I think you fundamentally misunderstand how Async/Await works. Await doesn't magically make a sub or function multithreaded. It's actually just syntactic sugar. The compiler re-arranges the method into a series of continuations when it encounters Awaits. For example if I did something like this:-
    Code:
    Public Class Form1
        Private Async Sub Form1_Load(sender As Object, e As EventArgs) Handles MyBase.Load
            Dim l As New Label() With {.Left = 0, .Top = 0}
    
            Me.Controls.Add(l)
    
            l.Text = "1"
    
            Await Task.Delay(700)
    
            l.Text = "2"
    
            Await Task.Delay(700)
    
            l.Text = "2"
    
            Await Task.Delay(700)
    
            l.Text = "3"
    
            Await Task.Delay(700)
    
            l.Text = "4"
    
            Await Task.Delay(700)
    
            l.Text = "5"
    
            Await Task.Delay(700)
    
            l.Text = "6"
    
            Await Task.Delay(700)
    
            l.Text = "7"
    
        End Sub
    End Class
    You would notice than you can freely move the Form while Load is still executing. It can leave the impression that Form_Load is multithreaded but it's actually not. As proof, notice I can update the Label directly. That produces no error because it's not a cross thread call. The compiler breaks up Form_Load into a series of continuations that are executed in sequential by the UI thread itself. Note that, Task.Delay itself could be running on another thread. I don't think it actually does but lets pretend it is since a quite a few Tasks actually do. Even in such a case it's not a problem because the Task itself is not what is trying to update the UI, it's the code in-between the Awaits that does this and this code is executed on the UI thread.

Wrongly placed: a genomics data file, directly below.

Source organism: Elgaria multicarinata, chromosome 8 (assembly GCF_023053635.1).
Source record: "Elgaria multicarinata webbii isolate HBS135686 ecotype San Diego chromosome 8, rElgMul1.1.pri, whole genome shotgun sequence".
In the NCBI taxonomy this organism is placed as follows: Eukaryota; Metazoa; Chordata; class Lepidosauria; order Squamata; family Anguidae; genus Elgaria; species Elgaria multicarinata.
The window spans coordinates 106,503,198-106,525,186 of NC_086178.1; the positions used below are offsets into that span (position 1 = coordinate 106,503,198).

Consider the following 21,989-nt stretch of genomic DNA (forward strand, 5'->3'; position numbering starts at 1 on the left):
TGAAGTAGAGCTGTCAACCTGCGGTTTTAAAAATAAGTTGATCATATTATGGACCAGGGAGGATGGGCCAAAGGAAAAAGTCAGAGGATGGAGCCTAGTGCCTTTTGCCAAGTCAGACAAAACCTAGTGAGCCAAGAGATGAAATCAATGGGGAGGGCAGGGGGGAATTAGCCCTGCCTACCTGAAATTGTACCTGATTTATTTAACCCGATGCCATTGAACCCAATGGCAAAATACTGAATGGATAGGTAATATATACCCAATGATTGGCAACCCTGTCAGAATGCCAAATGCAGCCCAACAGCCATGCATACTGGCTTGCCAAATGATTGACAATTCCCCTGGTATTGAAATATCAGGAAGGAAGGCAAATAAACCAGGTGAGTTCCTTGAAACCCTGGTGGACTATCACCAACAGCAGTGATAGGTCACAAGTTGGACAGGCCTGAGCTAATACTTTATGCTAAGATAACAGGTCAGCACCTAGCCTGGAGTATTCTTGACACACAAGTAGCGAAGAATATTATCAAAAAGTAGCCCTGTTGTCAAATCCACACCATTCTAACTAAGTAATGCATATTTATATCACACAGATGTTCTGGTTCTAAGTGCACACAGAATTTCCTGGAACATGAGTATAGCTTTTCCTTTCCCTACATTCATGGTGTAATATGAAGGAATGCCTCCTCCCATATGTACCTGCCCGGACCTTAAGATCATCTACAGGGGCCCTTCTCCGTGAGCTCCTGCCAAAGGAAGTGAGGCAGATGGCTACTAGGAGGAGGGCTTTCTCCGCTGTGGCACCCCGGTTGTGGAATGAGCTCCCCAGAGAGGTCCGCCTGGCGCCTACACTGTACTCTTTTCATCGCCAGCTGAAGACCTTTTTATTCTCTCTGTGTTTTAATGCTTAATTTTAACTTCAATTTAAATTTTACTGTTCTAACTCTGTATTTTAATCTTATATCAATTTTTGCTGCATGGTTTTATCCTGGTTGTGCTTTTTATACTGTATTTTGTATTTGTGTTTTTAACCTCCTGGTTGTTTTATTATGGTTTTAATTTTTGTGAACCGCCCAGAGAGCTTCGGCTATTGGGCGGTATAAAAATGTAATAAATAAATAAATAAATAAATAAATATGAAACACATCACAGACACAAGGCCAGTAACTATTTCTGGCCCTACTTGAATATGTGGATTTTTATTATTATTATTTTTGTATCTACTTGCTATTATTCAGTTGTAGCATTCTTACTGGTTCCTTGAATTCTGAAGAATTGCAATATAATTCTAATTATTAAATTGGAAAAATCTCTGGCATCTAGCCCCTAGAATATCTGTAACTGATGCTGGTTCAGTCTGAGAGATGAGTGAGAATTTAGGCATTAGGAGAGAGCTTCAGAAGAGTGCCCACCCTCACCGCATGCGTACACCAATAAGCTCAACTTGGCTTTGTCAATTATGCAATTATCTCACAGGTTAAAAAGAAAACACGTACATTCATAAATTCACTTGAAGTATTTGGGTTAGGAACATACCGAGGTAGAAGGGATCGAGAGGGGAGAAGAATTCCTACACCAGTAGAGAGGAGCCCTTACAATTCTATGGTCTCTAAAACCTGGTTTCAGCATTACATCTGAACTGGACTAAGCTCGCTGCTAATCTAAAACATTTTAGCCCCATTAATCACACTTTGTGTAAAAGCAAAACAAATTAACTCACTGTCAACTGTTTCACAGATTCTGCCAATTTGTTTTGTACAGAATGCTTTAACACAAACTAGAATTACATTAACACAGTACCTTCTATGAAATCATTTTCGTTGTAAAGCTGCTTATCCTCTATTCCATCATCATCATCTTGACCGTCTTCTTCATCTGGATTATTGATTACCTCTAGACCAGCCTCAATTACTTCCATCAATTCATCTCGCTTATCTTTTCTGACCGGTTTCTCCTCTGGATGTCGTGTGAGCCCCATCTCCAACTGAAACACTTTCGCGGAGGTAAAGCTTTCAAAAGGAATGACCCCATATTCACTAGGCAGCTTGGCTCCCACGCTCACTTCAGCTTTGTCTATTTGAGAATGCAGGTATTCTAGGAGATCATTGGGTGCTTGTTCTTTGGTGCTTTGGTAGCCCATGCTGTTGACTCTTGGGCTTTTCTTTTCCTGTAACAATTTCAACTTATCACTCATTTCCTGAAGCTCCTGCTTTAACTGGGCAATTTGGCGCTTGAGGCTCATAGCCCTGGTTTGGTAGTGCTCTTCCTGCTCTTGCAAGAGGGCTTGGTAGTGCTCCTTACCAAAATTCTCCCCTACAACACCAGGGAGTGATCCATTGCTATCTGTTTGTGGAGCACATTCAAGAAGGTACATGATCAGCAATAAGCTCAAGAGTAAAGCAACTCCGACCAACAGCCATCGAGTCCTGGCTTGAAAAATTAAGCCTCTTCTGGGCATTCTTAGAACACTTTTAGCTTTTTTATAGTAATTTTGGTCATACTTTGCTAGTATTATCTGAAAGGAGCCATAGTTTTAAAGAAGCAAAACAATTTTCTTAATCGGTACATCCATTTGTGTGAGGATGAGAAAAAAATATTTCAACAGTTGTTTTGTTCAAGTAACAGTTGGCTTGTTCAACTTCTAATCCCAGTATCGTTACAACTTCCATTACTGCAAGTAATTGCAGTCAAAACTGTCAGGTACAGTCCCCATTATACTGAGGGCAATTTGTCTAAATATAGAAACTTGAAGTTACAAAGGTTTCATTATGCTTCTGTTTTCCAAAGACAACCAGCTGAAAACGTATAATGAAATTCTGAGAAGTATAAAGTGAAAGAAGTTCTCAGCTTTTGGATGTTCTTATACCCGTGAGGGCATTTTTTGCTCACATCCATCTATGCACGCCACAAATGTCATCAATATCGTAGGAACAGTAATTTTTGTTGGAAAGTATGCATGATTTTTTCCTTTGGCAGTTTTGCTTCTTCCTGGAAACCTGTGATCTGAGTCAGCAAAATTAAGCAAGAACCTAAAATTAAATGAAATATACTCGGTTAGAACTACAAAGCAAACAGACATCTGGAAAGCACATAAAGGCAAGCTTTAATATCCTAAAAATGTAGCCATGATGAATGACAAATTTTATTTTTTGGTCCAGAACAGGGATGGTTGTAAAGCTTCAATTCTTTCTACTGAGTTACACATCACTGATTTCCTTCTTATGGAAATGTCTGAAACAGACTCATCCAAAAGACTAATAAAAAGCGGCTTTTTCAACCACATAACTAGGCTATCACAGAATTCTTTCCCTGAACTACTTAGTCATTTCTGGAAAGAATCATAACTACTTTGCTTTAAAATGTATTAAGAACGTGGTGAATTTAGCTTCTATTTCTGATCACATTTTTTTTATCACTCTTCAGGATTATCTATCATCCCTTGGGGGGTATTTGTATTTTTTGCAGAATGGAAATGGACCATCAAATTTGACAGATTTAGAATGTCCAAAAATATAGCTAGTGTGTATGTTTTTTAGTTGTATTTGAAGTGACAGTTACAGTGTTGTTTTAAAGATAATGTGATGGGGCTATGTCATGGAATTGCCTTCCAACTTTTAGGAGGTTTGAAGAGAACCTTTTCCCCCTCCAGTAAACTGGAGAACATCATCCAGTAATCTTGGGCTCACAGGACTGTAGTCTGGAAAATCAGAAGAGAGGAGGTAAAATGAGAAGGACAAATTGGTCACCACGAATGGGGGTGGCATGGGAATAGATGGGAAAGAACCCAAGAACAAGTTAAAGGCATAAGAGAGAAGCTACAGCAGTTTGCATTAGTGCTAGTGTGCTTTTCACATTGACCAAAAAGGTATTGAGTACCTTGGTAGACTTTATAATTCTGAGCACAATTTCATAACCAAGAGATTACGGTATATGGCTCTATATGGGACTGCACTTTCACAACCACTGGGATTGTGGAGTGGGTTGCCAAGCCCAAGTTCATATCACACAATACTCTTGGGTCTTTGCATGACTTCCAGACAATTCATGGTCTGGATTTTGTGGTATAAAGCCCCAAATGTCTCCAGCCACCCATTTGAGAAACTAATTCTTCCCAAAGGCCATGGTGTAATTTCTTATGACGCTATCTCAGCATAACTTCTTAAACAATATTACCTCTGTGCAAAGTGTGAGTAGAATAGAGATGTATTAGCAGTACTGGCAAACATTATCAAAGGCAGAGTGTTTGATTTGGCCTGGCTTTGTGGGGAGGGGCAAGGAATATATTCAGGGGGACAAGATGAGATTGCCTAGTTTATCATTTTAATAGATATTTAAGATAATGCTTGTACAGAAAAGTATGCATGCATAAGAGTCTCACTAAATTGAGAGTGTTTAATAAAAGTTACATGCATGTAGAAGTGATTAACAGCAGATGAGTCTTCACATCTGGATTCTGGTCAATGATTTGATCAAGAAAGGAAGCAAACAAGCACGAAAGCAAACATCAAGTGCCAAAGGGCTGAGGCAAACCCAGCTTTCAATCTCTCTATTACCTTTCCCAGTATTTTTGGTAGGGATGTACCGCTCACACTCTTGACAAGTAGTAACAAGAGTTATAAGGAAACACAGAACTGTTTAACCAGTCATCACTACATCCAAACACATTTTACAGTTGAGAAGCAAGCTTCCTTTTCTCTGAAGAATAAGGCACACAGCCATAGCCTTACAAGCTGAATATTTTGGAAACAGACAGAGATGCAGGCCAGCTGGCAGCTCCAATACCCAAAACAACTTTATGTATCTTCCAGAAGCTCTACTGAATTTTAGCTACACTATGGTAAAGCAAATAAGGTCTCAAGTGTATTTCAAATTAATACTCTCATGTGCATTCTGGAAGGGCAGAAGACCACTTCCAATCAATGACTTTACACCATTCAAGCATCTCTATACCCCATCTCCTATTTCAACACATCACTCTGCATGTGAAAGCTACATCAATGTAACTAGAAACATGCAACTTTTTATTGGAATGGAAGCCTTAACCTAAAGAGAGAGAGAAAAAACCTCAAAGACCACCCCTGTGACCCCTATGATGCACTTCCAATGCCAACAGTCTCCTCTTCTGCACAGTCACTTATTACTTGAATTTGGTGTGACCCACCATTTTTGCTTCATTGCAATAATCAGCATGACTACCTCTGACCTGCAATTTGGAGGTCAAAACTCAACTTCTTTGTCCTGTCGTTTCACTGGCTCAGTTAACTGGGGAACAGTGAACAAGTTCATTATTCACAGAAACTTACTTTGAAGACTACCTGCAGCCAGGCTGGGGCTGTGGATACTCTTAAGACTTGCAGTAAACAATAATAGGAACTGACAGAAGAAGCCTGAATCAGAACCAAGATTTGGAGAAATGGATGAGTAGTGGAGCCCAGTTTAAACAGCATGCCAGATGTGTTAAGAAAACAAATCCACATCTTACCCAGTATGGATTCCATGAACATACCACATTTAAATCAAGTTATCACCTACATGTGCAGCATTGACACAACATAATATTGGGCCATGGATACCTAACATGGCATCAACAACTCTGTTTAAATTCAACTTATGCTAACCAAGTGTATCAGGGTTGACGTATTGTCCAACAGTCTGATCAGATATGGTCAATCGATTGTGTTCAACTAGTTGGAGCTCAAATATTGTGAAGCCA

Still though, you do raise a great point and we are still assuming. Perhaps I got it all wrong and OP's problem is completely different. He should come and clear things up. But if I go by what he said, his problem is pretty clear to me.
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  8. #8
    Super Moderator Shaggy Hiker's Avatar
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    Re: Making the Paint routine fire?

    That seems like a pretty clear description.

    I didn't think that Paint would be called at all that early, but I've certainly never looked at it. What's the point of a paint message before the form is visible? There probably isn't a point, aside from consistency.